Hansen case explained further

Dear Editor,

Property rights are the fundamental basis of any free society.

I commend the United Conservatives for showing the fortitude to make this a key campaign plank. This is an issue that has been at the heart of the political culture of our constituency for 81 years.

Folks may remember the infamous PC land bills, highlighted by Bill 36 – the Land Stewardship Act.

You may remember Section 11, which gave the government the authority to ‘extinguish’ property rights in the pursuit of whatever the sitting government deems to be in the “public interest.”

We’ve seen the devastation of what the ‘green left’ ideology can do to the economy. Without property rights, the government can do whatever they choose to do with your land, and you have no right or recourse to stop them.

The United Conservatives are right to stand up for these rights. One of the cases referenced in their announcement was the case of David and Linda Hansen, a couple residing in the Special Areas.

The Hansen’s purchased property in the Special Areas in the 1980s, and shortly after was embroiled in a battle with the government over a dam that was on their land.

In his letter to the editor, Cessford native Colin McNiven (who, coincidently and unsurprisingly, is also neighbour to United Conservative candidate Nathan Horner) says that the Public Lands Act sets policy for the entire province.

This is simply not true.

It should be noted that the government department the Hansen’s were embroiled with was not the Ministry of Environment and Parks (which oversees the Public Lands Act) but the Ministry of Municipal Affairs (which oversees the Special Areas Act).

Notably, there is a clause in the Special Areas Act – Section 27 – which states “If any conflict between this Act and any other Act, this Act prevails.”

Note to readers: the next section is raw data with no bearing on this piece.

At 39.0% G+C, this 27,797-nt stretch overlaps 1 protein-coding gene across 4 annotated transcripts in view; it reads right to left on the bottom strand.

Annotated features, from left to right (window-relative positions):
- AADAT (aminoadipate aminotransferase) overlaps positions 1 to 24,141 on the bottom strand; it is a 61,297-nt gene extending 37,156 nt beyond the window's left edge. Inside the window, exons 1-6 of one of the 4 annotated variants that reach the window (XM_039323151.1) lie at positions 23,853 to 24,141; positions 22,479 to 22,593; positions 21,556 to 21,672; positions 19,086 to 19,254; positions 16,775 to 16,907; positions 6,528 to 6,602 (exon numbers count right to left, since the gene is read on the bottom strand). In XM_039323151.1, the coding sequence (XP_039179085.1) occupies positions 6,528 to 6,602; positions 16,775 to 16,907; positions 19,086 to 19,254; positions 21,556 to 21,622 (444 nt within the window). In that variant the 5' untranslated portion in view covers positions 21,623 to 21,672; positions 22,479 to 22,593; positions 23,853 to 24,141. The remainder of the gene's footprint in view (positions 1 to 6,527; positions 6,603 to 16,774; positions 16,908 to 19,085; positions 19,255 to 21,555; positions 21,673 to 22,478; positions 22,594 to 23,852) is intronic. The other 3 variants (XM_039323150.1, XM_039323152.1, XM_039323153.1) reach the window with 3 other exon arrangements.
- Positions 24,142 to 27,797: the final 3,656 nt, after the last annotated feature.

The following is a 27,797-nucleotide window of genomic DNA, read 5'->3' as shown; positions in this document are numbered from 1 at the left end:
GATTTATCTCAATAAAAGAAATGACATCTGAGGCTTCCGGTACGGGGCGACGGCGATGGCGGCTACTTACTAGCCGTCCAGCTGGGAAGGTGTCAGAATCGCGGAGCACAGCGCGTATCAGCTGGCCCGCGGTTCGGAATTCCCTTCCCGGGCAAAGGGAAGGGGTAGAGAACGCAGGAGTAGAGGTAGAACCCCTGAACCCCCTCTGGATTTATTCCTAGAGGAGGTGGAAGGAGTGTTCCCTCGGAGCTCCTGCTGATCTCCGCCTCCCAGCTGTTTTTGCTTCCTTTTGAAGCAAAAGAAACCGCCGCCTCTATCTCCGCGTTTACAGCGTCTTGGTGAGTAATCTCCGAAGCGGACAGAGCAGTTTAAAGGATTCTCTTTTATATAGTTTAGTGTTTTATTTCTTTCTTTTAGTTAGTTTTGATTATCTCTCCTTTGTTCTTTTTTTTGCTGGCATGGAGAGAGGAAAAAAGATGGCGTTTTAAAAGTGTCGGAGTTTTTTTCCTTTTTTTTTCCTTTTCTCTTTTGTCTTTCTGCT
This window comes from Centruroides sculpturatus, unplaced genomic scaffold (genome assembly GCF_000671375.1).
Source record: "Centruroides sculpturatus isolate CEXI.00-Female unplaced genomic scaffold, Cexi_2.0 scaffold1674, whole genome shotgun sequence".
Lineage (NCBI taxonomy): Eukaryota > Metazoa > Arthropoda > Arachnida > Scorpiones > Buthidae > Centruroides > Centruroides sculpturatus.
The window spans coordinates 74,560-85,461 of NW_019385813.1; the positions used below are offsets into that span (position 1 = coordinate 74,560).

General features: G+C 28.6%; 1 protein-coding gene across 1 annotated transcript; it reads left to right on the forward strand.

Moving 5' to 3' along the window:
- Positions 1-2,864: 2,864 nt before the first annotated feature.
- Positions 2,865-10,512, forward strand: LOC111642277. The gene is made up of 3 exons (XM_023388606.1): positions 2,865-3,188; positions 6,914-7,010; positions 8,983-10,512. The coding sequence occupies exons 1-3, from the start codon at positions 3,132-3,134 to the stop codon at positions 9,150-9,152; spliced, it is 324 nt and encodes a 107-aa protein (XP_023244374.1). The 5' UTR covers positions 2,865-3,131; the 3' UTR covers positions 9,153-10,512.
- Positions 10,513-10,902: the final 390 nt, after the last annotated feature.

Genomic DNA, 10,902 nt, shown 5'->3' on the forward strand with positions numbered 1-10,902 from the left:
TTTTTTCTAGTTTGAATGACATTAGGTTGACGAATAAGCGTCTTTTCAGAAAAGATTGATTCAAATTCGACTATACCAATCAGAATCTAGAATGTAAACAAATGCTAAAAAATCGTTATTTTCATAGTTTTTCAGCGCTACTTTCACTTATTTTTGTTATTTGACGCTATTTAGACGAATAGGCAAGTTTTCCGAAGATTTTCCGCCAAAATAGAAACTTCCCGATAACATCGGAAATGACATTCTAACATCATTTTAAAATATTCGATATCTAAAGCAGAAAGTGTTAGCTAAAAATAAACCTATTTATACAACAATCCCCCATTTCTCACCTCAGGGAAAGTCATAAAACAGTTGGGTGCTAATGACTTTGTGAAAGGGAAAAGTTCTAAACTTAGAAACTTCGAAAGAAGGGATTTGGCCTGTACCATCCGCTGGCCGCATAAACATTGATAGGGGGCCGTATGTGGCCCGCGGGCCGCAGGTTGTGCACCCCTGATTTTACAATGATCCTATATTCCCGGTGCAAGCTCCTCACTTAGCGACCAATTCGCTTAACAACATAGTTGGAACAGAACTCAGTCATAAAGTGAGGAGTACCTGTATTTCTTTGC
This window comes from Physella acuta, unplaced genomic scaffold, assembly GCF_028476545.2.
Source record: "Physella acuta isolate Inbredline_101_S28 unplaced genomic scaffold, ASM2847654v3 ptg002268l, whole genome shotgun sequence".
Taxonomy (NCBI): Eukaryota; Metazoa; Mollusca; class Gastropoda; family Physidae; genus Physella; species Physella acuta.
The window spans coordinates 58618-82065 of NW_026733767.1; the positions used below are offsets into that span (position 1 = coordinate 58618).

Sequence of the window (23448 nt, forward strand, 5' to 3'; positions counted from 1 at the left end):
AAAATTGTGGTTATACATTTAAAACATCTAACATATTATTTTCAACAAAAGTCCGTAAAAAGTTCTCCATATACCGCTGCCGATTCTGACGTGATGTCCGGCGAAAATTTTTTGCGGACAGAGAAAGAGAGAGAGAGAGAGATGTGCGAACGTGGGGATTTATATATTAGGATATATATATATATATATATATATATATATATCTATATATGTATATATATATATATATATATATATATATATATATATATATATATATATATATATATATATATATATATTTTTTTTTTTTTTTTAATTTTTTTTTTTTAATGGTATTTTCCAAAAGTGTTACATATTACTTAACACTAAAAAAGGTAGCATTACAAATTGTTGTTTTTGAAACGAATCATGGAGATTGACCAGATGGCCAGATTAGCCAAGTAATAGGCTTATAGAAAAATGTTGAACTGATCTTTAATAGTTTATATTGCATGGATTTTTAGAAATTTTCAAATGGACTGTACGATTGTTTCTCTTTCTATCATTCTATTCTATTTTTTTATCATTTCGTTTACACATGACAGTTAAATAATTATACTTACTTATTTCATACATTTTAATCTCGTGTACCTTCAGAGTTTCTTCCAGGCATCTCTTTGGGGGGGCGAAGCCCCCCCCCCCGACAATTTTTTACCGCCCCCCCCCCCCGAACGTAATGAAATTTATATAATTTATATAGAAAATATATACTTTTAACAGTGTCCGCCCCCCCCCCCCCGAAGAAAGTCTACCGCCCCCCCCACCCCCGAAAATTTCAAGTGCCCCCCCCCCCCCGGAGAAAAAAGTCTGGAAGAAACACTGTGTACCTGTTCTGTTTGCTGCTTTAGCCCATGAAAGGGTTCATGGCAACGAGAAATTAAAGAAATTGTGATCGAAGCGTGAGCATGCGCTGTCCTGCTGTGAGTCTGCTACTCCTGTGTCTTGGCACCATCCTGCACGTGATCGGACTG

Under the Special Areas Act, specifically Section 7, landowners within their borders do not have any legal property rights.

The Act grants authority to the Special Areas Board, who are under the administration of the Minister of Municipal Affairs.

The Hansen’s never had any legal right to their land under the Special Areas Act. An interesting tidbit about that case: Abner Grover was, at the time, chairman of the Special Areas Board while his brother, Archie, was the Deputy Minister of Municipal Affairs.

They were both within their legal right to expropriate the land. And the Hanson’s had no protection against a government arm that was bent on imposing their will, no matter the cost.

The United Conservatives under Jason Kenney took clear aim at the Special Areas Act in their announcement.

This is where things get interesting: The Special Areas Board, through use of fear tactics, has engineered a hostile takeover of the United Conservative Party in Drumheller-Stettler.

The influence of the Special Areas is present: countless campaign officials and Constituency Association board members have direct ties to the Special Areas Board itself.

However, without such stringent controls over landowners, their ability to rule as land-barons – as the act entitles them – fades away.

What is ironic is that they took over the riding to try and save the Special Areas.

This policy announcement by the United Conservatives all but ends it.

It’s nice to see Mr. McNiven standing up so boldly for his neighbours in the process. Even when he’s caught spreading ‘untruths’ in the process.

 

Josh Andrus,

Drumheller, Ab.

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